UNICEF Somalia Humanitarian Situation Report #4: 1-30 April 2018



  • Over 770,000 people have been affected and 230,000 displaced due to ongoing severe floods along the Juba and Shabelle river basins. The floods have critically impacted crops, shelters and critical service infrastructure, including water, health, nutrition and education facilities. The increased risk of water-borne communicable diseases remains a major threat, especially acute watery diarrhoea (AWD)/cholera.

  • UNICEF and partners have activated two health centres, two mobile teams and one cholera treatment centre (CTC) in Belet Weyne, while dispatching tents, essential medicines including diarrheal kits to serve a population of 60,000, including 13,600 children under five and 5,400 pregnant and lactating women in the flood-affected areas. Four more mobile health teams are being deployed to support an additional 40,000 people.

  • UNICEF and partners are providing emergency WASH services to over 300,000 people in flood affected districts. In Belet Weyne, UNICEF has dispatched 1,200 hygiene kits, is delivering clean water to 5,000 households and providing hygiene promotion activities for 12,000 households.


5.4 million
People in need of humanitarian assistance
(FSNAU-FEWSNET Technical Release, February 2018)

1.2 million
Children under-5 that are or could be acutely malnourished in the next year

People directly affected by floods in April 2018
(OCHA flood update)

Situation Overview & Humanitarian Needs

The humanitarian situation in Somalia remains critical due to ongoing impacts of drought, displacement, conflict and now seasonal floods. Increased rainfall since the beginning of April has resulted in a sharp rise in water levels in the Shabelle and Juba rivers, leading to severe flooding in central and southern regions of Somalia. Current flood levels have multiple riverine locations reporting highest water levels in history. Moderate to heavy rains are projected for the coming weeks, but water levels have slowly started to decrease along riverine locations. Close to 770,000 people have been affected and 229,000 displaced because of the floods, with Hiraan, Gedo and Lower Juba regions being the worst affected. The floods have critically impacted crops, shelters and critical service infrastructure, including water, health, nutrition and education facilities. The increased risk of waterborne communicable diseases remains a major threat, including AWD/cholera. Reported priority needs are water, sanitation and hygiene (WASH), shelter and food. Health and nutrition service delivery remains key as the most affected locations already ha critical levels of acute malnutrition prior to the floods. Interruption of already limited education services is having a critical impact on learners, so early action to restore services remains a key priority.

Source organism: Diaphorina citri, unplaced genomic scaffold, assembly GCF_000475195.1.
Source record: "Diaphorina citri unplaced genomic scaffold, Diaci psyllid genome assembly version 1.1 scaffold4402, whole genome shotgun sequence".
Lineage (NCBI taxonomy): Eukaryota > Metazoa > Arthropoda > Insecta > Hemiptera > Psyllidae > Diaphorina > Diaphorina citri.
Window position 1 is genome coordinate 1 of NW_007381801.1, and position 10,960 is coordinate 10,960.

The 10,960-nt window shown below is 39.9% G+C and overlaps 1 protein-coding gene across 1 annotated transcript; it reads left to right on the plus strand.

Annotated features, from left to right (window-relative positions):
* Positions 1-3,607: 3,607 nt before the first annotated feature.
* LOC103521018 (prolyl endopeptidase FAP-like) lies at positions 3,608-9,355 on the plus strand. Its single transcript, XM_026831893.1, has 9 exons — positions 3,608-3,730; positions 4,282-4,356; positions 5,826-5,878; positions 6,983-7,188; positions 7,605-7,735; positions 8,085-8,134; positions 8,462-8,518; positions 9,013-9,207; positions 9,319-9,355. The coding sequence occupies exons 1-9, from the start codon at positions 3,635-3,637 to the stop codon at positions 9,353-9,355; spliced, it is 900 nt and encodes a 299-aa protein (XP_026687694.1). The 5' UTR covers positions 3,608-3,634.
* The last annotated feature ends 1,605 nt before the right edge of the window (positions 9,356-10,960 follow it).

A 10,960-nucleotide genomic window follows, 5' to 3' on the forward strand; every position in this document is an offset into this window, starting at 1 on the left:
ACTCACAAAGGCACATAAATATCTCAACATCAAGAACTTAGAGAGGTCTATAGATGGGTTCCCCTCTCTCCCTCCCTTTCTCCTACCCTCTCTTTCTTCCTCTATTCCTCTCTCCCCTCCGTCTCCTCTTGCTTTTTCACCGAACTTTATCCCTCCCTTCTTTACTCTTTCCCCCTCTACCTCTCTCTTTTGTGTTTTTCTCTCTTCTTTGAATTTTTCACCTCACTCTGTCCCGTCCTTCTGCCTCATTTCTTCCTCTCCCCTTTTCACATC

Beyond the acute impact of the floods, 5.4 million people are still in need of humanitarian assistance throughout Somalia, including 2.8 million children. Although the food security outlook is projected to improve for southern parts of the country over the coming months as a result of the improved rain outcomes and sustained humanitarian action, malnutrition rates however across Somalia remain among the worst in the world, particularly in areas hosting IDPs. In total about 1.2 million children under five are projected to be malnourished in 2018 and of them, 232,000 are expected to be suffering from life threatening malnutrition. Over 4.4 million people need humanitarian WASH services, with 3.5 out of 5 people without adequate water to meet basic needs. More than 5.7 million people require basic health services, including critical needs in maternal and child health, as one in seven Somali children die before the age of five. Disease outbreaks such as acute watery diarrhoea AWD/cholera and measles continue to represent a major threat to children with over 2,146 cases of AWD/cholera (56 per cent children under 5) and 5,242 cases of suspected measles reported as of April 2018. Over 3 million children, out of 4.9 million in country, are estimated to be out of school. More than 2.1 million people have been displaced, including over 1 million in the last year alone; and displacement flows continue at critical levels. Exclusion and discrimination of socially marginalised groups continue to exacerbate high levels of acute humanitarian needs. More than 76 percent of recorded gender-based violence (GBV) survivors are reported to be from IDP communities. Grave violations against children continue at worrying rates with abductions, recruitment and use, as well as killing/maiming reported as the primary concerns.